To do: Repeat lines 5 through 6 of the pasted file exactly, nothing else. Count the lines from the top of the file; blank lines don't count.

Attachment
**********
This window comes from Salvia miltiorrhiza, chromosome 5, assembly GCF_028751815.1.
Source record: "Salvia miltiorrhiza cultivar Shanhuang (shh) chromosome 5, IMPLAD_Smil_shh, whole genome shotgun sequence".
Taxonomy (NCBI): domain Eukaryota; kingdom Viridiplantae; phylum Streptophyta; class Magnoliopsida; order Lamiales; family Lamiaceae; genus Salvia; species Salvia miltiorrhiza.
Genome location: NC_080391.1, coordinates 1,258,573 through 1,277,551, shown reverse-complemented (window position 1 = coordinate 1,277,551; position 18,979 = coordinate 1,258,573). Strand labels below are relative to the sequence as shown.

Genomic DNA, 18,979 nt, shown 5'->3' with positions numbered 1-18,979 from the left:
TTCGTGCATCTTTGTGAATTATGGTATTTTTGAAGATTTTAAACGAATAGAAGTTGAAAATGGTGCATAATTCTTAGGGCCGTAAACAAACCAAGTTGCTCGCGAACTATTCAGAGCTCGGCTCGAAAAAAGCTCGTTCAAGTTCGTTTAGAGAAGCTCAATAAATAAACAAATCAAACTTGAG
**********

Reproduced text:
Genomic DNA, 18,979 nt, shown 5'->3' with positions numbered 1-18,979 from the left:
TTCGTGCATCTTTGTGAATTATGGTATTTTTGAAGATTTTAAACGAATAGAAGTTGAAAATGGTGCATAATTCTTAGGGCCGTAAACAAACCAAGTTGCTCGCGAACTATTCAGAGCTCGGCTCGAAAAAAGCTCGTTCAAGTTCGTTTAGAGAAGCTCAATAAATAAACAAATCAAACTTGAG